While that may sound simple enough, there are several challenges.
Cindy Williams, vice president of regulatory compliance for PolicyWorks in Des Moines, Iowa, said credit unions, particularly small credit unions, don't think it can happen to them.
Read more: Frontline staff members must be thoroughly trained to recognize red flags ...
“Criminals will often target a small financial institution because they know their monitoring systems are going to be less sophisticated,” Williams said. “Credit unions need to understand that being small does not eliminate the risk and can, in fact, sometimes increase the risk.”
Another challenge is that frontline staff members need to be thoroughly trained and regularly reminded that no one should be above suspicion even if the members are well-known or come into the branch frequently.
“The other thing I found interesting is that even when employees are well-trained, suspicious activity related to loans generally are not on the radar,” Williams said. “So the other challenge is to make employees understand all of the different ways of laundering money.”
After financial institutions file SARs with the federal government, the documents are reviewed by law enforcement officials.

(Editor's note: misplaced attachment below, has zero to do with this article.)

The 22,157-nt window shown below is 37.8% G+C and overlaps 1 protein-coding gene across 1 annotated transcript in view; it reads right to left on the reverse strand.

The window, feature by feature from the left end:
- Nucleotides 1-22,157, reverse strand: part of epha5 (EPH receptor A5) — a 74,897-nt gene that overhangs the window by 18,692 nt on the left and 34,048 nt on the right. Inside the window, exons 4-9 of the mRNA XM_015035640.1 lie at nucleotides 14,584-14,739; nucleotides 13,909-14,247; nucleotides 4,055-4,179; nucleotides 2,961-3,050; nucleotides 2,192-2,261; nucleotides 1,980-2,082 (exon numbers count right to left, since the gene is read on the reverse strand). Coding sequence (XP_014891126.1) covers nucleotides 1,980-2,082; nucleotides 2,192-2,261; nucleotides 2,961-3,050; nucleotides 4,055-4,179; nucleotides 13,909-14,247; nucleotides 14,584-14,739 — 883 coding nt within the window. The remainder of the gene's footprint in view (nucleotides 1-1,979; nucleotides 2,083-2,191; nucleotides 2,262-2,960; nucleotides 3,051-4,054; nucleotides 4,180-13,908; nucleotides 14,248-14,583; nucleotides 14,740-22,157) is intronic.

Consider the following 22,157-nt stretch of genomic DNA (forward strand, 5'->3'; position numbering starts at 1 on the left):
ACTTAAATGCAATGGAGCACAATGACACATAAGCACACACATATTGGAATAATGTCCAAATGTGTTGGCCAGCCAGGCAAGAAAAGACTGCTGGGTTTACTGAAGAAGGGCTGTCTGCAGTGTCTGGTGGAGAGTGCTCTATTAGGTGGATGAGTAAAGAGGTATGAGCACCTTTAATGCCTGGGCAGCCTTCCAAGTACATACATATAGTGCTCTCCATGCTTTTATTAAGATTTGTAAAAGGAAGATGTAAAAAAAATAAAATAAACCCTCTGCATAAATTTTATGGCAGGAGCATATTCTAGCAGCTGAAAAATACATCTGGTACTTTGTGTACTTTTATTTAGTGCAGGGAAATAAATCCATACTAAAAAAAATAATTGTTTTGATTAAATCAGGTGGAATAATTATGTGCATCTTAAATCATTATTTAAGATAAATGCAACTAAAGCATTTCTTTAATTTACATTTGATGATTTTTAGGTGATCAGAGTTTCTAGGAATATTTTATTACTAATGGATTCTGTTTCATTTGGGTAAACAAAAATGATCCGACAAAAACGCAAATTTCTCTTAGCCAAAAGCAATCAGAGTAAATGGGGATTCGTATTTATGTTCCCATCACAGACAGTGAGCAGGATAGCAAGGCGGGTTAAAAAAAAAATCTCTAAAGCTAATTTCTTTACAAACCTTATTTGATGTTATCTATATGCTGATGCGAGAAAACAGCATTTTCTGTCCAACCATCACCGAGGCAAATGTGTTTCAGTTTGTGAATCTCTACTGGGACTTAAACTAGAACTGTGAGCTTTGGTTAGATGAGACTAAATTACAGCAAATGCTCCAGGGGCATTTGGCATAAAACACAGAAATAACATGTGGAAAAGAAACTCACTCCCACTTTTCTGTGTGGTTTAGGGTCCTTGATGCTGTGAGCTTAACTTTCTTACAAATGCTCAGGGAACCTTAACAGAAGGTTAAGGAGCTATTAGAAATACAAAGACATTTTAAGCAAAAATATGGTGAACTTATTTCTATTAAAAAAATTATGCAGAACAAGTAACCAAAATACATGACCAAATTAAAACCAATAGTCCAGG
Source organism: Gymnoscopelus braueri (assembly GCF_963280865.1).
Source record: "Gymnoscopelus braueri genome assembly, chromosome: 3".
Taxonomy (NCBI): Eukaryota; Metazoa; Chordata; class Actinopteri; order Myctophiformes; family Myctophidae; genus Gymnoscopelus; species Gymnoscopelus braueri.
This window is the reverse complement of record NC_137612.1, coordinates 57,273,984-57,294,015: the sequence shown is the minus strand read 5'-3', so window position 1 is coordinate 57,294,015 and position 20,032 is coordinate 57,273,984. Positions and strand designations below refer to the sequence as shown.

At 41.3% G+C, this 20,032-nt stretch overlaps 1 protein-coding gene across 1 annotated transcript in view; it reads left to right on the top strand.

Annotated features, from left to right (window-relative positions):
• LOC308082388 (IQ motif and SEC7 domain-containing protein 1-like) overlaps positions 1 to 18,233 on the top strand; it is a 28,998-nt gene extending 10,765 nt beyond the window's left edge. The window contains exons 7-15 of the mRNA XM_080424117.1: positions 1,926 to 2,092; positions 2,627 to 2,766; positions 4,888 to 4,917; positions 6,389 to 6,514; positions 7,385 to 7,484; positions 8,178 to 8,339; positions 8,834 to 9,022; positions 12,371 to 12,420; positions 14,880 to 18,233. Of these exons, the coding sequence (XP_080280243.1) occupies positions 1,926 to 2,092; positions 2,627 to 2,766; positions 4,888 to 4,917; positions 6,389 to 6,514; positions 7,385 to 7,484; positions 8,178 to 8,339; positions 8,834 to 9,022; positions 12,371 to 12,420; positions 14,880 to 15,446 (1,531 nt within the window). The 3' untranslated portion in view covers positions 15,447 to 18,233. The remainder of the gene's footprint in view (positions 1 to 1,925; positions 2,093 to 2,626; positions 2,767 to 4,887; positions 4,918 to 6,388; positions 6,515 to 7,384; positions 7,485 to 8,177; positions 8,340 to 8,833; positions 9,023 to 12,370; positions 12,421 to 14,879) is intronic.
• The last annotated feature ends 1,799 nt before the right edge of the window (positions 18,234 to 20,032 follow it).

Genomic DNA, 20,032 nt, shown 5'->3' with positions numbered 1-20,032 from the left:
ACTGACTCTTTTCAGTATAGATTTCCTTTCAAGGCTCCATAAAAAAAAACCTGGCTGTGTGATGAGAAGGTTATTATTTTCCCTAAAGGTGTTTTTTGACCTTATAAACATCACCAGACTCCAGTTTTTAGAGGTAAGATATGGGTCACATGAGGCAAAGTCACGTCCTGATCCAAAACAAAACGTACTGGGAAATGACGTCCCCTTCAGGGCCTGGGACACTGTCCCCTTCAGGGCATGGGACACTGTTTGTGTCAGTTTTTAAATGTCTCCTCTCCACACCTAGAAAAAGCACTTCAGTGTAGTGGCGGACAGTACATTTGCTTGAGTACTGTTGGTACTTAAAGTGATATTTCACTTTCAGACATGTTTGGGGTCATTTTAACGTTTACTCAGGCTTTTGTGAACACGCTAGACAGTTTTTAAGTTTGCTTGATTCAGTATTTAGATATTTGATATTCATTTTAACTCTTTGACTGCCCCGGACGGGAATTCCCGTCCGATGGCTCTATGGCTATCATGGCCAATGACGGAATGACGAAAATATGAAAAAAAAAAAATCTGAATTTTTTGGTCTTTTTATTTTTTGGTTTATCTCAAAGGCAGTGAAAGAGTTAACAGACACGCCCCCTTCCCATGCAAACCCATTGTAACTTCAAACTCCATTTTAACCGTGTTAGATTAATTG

On Feb. 1, 2007, Juarez made a check payment of $16,729.80 that paid off the BMW car loan. According to court records, Houston Police FCU was unable to retrieve a copy of that check.
The last check payment would have been SAR-reportable if the credit union had some reason to question the legality of that check, and whether it was drawn from another financial institution or drawn by a third party, Tatlock said.
In Tatlock's opinion, the Juarez check payment should have triggered some investigation or at least prompted questions from staff.
Williams suggested tellers should be trained on how to engage members when they make large cash transactions. Often, staff members are taught to use humor to break the ice and awkwardness when tellers attempt to find out the source of the funds.
Some credit unions have internal suspicious activity forms that document the teller's conversation with the member that can trigger further investigation by a compliance officer. Examiners also like to see that a credit union has an internal documentation process to flag suspicious activity, Williams noted.